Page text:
Haining Liu

Haining Liu lives in Beijing and considers herself a lifelong journalist and aspiring writer. In reality, she pays her rent by providing communications strategies for clients who want to tell good stories. Haining read public policy at St Hugh’s College, University of Oxford. She is a clumsy amateur ballet dancer.
Haining Liu
Haining Liu lives in Beijing and considers herself a lifelong journalist and aspiring writer. In reality, she pays her rent by providing communications strategies for clients who want to tell good stories. Haining read public policy at St Hugh’s College, University of Oxford. She is a clumsy amateur ballet dancer.

Latest from Haining Liu

Enjoying Christmas doesn’t make you any less Chinese
China’s online shopping frenzy is no panacea for the clear air and water we really need for survival
Opinion | Amid pain and sometimes fury, China’s mega hospitals need to get back to basics

Crowds, noise, frustration and hostility are the reality in the country’s health care institutions.

27 Oct 2018 - 7:30PM

Crowds, noise, frustration and hostility are the reality in the country’s health care institutions.

Amid pain and sometimes fury, China’s mega hospitals need to get back to basics
Opinion | What the popularity of a Qing dynasty drama, The Story of Yanxi Palace, says about China’s appetite for feminism

Underlying the runaway success of the Chinese series The Story of Yanxi Palace are regressive and patriarchal attitudes to women that persist even in the aftermath of China’s #MeToo movement.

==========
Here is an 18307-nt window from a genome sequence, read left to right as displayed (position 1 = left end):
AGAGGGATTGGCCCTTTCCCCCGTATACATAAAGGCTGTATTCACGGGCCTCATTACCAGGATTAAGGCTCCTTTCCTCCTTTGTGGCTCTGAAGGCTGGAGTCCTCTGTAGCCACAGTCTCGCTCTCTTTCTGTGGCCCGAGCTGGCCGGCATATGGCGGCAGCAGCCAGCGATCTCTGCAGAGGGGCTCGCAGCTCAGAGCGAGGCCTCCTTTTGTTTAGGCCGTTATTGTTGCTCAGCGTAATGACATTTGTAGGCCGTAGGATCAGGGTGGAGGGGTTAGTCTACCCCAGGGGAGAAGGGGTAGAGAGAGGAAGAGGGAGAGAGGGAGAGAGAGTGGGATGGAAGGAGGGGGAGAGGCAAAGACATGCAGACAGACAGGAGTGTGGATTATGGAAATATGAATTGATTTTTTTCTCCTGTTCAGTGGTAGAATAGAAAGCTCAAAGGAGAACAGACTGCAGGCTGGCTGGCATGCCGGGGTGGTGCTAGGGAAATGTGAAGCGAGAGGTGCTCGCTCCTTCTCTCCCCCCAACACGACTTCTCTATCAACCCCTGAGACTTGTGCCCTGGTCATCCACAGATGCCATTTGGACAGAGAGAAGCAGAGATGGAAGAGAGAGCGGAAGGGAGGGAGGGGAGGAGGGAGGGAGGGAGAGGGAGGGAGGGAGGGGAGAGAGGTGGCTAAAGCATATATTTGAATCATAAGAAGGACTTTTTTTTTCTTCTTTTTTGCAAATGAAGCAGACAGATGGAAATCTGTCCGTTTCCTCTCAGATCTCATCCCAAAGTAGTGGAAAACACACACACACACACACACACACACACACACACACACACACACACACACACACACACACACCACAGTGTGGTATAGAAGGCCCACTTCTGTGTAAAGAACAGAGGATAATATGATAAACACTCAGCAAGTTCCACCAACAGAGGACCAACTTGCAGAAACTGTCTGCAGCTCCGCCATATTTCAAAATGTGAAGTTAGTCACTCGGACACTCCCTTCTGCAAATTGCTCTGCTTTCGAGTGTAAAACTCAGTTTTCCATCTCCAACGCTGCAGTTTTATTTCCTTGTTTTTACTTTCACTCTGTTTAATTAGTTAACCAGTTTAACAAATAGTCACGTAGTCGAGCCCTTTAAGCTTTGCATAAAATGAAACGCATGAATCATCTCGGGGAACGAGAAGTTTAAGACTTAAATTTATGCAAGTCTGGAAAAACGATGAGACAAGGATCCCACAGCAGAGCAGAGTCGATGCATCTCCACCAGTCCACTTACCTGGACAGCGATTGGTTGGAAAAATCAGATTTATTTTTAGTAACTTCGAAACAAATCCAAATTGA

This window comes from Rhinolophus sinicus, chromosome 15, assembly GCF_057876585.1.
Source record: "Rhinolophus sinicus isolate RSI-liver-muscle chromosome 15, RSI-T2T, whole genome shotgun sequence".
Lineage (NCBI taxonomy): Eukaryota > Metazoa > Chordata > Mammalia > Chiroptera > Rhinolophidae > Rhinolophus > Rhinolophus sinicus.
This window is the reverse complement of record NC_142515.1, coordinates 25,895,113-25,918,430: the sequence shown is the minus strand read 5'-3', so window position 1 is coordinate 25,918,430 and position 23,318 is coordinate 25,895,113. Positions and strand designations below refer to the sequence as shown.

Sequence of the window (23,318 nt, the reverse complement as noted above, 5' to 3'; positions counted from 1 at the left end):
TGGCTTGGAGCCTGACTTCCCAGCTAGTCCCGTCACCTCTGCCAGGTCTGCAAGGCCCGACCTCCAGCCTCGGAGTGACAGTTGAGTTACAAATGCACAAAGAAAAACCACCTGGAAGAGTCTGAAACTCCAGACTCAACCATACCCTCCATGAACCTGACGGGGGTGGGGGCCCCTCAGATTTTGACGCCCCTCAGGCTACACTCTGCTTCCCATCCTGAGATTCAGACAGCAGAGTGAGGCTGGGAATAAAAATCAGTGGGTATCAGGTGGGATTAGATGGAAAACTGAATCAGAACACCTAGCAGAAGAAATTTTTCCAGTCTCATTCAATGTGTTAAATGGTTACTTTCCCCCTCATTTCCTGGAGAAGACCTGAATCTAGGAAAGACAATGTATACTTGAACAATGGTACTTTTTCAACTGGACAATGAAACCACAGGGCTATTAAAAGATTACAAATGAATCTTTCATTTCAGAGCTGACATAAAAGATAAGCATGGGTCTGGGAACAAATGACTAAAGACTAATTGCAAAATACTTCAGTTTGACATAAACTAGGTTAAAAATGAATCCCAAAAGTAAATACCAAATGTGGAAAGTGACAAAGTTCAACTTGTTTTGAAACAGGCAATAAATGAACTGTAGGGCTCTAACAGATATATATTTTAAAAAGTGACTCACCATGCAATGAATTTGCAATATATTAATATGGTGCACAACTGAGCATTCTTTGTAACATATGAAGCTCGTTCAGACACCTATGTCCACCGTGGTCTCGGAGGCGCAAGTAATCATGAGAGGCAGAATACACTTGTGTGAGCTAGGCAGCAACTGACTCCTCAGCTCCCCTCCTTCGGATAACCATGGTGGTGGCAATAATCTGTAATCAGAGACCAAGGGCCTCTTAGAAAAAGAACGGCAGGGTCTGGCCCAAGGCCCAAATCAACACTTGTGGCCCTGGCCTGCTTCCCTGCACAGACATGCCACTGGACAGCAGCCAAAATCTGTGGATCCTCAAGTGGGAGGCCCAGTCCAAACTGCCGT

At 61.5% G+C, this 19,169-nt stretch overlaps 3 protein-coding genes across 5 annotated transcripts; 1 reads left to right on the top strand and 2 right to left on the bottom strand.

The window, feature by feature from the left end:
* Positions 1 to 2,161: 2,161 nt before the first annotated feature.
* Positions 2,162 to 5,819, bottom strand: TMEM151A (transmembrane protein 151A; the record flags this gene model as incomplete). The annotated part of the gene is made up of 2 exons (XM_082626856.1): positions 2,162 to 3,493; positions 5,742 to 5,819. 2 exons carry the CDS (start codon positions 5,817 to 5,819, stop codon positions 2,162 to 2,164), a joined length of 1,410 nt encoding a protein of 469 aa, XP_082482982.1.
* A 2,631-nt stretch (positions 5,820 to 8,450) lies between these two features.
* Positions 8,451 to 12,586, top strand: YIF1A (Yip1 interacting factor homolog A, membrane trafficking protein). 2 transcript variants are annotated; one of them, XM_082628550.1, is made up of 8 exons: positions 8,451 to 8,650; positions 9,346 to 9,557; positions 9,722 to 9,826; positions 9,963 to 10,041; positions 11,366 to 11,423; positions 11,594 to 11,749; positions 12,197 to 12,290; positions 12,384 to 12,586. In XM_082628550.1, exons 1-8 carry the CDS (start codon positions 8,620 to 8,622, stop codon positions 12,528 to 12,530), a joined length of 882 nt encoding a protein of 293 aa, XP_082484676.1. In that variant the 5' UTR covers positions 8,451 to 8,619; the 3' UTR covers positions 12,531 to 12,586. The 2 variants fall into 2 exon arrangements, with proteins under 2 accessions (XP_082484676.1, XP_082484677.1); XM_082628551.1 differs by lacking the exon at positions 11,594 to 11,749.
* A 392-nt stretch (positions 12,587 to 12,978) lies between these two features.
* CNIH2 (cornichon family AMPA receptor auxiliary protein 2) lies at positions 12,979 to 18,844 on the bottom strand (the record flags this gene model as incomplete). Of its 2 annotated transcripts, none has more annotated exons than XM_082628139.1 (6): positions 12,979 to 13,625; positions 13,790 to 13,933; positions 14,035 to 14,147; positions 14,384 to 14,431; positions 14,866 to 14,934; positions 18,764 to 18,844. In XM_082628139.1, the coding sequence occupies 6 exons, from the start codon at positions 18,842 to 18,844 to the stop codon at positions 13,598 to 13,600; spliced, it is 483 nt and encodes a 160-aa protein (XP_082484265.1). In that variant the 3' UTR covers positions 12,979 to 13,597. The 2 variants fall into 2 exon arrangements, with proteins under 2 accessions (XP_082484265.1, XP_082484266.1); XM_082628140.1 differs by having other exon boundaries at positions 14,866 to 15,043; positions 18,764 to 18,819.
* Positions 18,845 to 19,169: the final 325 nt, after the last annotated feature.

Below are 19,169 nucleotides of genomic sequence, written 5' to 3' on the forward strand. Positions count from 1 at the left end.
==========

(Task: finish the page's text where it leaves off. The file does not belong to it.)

19 Sep 2018 - 10:07AM

Underlying the runaway success of the Chinese series The Story of Yanxi Palace are regressive and patriarchal attitudes to women that persist even in the aftermath of China’s #MeToo movement.

What the popularity of a Qing dynasty drama, The Story of Yanxi Palace, says about China’s appetite for feminism
Opinion | Even if China switches to a three-child policy, it shouldn’t force women to have more babies

China is desperate to defuse a demographic time bomb, as the labour force shrinks and the national pension plan is stretched thin. But the state shouldn’t be pressuring women into motherhood.

28 Aug 2018 - 8:15PM

China is desperate to defuse a demographic time bomb, as the labour force shrinks and the national pension plan is stretched thin. But the state shouldn’t be pressuring women into motherhood.

Even if China switches to a three-child policy, it shouldn’t force women to have more babies